When Thou Passest Through the Waters…

The great multitude of people is camped at the edge of the sea, trapped by a huge army of the best warriors on earth. There is no escape. Everyone is looking for a way out of the situation. Most want to go back the way they came, knowing they will face a life of slavery. They reason that it is better to live in slavery than lie dead on the sand.

Imagine Juan coming home from his work in the fields. Being the middle of dry season, he will have no work tomorrow and likely not for a month or two. Juan’s house really should be repaired before the rains, but there is little money for beans, let alone for new boards and tin. As a young father, Juan feels the enormous weight of responsibility to care for his family. All his friends are talking about forming a group and traveling illegally to the States. Juan’s father-in-law would loan him the money for the coyote…

Imagine a young man kneeling in prayer. As he prays, he asks what more can be done; the powers of sin and Satan are strong and their end is death. There seems to be no answer to his prayer; moreover the temptations only get stronger as he seeks God. He is too ashamed to tell anyone about his struggle, reasoning that no one but God can help. Most of his peers have given up the fight one by one…

Peter is sure that his church has problems. The deacon in particular really bothers him. As the one who audits the church records, Peter has seen many inconsistencies in the books. He feels wronged that a portion of his offering is going to fill the pockets of this “Judas.” “It wouldn’t be so bad,” thinks he, “if only the deacon would be nice to me.” Worse yet, no one else takes any interest in these bookkeeping errors, and many are willing to come to the deacon’s defense. Peter wants to see justice, but finds himself becoming enslaved more and more to bitterness…

An angry drunk shows up at the mission. He wants food, but given his drunken state, no one feels it’s a good idea to open the door. Realizing that he will not get his desire, the drunk throws rocks through many of the front windows and goes on his way. Soon after, the police come by looking for him. The next morning the same drunk shows up again, slightly more sober and hungrier than ever…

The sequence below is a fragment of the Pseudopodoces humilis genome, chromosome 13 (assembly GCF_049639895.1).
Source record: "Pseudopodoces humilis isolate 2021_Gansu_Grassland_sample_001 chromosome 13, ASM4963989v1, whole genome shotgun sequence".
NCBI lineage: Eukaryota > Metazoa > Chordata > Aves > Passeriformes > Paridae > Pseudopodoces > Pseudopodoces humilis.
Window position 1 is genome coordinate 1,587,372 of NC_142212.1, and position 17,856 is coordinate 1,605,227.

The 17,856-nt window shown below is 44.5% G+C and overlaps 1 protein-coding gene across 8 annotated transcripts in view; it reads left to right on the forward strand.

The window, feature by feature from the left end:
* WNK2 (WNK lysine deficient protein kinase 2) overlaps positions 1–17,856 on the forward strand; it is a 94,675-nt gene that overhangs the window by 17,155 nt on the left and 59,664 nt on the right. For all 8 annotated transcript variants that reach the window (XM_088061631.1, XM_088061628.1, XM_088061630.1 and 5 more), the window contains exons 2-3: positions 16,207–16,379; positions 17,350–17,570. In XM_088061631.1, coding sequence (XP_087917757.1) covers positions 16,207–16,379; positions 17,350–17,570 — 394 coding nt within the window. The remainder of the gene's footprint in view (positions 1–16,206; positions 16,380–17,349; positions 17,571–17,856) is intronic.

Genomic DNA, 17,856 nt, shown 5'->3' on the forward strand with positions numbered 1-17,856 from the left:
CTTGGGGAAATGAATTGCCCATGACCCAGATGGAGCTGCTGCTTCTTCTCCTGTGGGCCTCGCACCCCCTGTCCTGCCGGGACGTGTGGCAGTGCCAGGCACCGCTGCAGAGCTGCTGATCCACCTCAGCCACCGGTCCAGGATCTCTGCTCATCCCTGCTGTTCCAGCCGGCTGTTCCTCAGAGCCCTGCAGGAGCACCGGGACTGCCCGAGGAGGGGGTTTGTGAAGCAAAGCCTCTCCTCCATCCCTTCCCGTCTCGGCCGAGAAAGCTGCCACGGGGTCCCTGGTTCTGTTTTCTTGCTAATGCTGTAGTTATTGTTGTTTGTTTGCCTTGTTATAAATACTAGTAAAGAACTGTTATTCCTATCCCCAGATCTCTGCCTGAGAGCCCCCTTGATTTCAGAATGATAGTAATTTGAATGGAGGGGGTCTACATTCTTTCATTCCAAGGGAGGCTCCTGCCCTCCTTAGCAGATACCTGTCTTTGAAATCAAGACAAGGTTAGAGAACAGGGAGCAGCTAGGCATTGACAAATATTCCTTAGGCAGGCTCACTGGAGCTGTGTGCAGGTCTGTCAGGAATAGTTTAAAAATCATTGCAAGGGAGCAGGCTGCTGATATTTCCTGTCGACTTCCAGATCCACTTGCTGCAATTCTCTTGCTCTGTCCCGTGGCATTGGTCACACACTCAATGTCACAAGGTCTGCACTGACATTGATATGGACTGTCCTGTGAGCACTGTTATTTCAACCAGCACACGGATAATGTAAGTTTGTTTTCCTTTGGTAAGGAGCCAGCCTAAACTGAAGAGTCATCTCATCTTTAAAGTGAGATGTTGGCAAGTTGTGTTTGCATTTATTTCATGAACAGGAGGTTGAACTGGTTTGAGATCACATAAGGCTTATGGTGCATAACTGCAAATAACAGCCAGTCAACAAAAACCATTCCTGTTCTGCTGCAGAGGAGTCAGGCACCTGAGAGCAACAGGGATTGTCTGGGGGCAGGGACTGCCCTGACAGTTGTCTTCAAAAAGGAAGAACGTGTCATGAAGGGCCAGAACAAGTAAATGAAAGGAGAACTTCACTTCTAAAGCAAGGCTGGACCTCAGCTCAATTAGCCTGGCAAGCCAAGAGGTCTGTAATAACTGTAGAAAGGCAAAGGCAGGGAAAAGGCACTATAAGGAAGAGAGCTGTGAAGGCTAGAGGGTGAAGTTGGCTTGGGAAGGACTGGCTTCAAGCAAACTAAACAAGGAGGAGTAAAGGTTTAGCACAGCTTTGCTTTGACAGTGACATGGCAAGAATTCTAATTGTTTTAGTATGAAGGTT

These fictional stories are a few examples of the corners that Christians sometimes feel backed into. Every corner we feel trapped in offers its own solution to the problem, but the obvious and easy way out will lead to denying Christ, bondage to sin, and spiritual death. What is the will of God for these situations?

One man among the multitude on the seashore stood out from the rest. As a man of faith, he did not join the worrying and complaining of the rest, but waited quietly for what he could not yet see. Moses knew that God Himself led the group there and that God’s will was for His people to leave Egypt and slavery behind and to move on to the land He had promised.

The next morning God opened the sea. The water stood up in a wall, and the Israelites walked right through. There wasn’t even any mud. When their enemies tried to follow, the chariots got stuck in mud and came apart. The sea closed up again and the whole army drowned. What a mighty God!

This mighty God has not changed, nor has His manner of dealing with His people. Every Christian at times finds himself apparently trapped in a corner— many times through God’s own leading in his life. These are the times that a person’s faith in God becomes apparent. Hebrews 11:1, 2 says, Now faith is the substance of things hoped for the evidence of things not seen. For by it the elders obtained a good report. This “good report” is a good testimony.

I think about those, like Moses, whom God used because of their testimony of faith. I am amazed by the working of God through their lives, but wonder why these miracles seldom happen today. Is it my lack of faith? I can imagine the Israelites on the shore looking at the straight narrow path through the sea. Did they have faith? Did a few stay behind? Were some afraid that the water would fall on their heads as they crossed? Did they prefer a life of slavery to the risk?